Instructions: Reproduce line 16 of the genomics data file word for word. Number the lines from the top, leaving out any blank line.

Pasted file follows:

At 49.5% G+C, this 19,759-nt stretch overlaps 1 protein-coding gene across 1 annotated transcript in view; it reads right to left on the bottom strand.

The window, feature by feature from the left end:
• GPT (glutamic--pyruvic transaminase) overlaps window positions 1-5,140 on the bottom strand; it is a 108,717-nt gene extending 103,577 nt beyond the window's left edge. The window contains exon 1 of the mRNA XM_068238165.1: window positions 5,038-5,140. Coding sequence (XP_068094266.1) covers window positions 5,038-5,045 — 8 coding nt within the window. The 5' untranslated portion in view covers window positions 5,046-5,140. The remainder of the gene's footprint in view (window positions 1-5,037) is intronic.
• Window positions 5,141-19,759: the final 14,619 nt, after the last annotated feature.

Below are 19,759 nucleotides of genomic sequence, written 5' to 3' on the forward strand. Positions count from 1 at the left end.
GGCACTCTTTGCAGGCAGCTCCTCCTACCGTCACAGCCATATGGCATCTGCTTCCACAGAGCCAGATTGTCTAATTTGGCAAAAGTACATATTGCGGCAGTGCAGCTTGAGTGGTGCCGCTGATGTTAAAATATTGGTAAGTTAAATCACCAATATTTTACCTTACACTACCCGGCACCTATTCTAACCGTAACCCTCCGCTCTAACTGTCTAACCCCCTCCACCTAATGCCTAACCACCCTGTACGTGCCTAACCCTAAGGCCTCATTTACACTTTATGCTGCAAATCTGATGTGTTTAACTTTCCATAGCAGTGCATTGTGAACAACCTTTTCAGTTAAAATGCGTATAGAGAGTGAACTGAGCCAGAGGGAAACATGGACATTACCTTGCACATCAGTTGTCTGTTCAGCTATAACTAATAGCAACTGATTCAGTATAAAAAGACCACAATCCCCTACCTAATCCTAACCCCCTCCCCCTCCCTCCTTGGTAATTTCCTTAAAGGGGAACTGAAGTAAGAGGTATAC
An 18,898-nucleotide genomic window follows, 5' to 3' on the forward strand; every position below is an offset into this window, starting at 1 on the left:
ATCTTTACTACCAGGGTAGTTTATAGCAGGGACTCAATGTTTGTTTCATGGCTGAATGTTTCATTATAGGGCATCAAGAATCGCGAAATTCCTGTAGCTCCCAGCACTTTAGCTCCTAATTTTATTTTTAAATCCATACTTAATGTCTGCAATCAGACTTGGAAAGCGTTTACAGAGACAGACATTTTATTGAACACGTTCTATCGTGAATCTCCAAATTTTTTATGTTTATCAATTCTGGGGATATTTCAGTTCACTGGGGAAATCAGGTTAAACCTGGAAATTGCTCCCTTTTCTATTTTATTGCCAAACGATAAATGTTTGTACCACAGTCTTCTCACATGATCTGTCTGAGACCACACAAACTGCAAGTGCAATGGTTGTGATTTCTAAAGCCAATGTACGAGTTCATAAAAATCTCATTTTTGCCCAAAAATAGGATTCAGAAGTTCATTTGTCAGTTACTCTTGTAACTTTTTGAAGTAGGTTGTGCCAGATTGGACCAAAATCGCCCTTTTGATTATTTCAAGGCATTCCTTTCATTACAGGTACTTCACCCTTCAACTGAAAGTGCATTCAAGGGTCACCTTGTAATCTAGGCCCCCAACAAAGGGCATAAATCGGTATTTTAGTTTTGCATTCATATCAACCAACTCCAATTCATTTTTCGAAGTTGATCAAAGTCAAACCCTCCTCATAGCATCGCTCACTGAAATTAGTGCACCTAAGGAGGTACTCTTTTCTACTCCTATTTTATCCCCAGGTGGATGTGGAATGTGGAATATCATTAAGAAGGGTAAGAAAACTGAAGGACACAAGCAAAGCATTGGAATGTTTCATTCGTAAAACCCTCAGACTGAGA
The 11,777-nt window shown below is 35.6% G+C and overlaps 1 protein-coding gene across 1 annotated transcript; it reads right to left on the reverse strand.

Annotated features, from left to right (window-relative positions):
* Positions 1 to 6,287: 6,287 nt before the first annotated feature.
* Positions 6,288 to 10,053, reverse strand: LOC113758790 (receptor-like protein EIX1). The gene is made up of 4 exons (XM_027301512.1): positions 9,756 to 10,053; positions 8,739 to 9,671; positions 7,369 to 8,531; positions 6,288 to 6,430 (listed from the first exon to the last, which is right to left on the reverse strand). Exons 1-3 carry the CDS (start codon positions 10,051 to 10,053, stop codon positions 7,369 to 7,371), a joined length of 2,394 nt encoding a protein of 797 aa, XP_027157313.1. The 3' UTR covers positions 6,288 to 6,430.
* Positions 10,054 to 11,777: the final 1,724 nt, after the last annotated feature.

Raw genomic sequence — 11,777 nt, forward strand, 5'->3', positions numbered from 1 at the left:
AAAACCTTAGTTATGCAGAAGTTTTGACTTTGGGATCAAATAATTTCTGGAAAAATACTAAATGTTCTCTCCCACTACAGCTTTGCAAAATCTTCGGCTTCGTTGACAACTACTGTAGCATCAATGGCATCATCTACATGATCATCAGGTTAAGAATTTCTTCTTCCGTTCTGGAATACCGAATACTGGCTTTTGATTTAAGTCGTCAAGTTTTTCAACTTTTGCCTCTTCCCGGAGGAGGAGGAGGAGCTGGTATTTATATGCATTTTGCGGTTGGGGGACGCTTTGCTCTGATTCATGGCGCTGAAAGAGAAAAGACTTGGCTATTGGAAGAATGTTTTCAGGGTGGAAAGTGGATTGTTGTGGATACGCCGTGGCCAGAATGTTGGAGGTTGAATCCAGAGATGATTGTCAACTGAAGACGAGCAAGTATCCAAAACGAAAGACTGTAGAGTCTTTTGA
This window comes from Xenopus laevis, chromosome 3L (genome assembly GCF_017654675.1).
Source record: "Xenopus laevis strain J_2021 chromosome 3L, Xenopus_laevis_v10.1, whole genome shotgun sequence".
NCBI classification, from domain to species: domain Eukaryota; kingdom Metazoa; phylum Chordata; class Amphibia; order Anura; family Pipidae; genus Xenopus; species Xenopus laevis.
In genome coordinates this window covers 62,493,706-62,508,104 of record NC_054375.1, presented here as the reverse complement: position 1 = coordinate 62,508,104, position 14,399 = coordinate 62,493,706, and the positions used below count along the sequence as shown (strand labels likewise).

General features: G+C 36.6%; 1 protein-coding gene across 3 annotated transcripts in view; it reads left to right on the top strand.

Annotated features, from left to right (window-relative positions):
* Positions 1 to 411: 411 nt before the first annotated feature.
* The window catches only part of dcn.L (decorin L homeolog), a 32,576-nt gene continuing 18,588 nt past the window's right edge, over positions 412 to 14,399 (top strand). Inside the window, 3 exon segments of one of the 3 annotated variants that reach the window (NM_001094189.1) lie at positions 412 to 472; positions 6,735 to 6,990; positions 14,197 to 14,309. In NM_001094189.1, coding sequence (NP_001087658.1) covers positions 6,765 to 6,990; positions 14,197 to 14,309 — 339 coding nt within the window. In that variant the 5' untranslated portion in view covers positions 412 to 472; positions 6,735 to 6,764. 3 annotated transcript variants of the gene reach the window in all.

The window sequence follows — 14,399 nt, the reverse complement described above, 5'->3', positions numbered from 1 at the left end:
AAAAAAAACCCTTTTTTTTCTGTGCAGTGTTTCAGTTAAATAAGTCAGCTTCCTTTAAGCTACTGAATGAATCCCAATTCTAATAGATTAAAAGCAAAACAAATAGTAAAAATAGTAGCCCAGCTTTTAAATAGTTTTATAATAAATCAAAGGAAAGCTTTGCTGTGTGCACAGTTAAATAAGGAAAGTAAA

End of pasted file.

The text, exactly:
This window comes from Xenopus laevis, chromosome 3L (genome assembly GCF_017654675.1).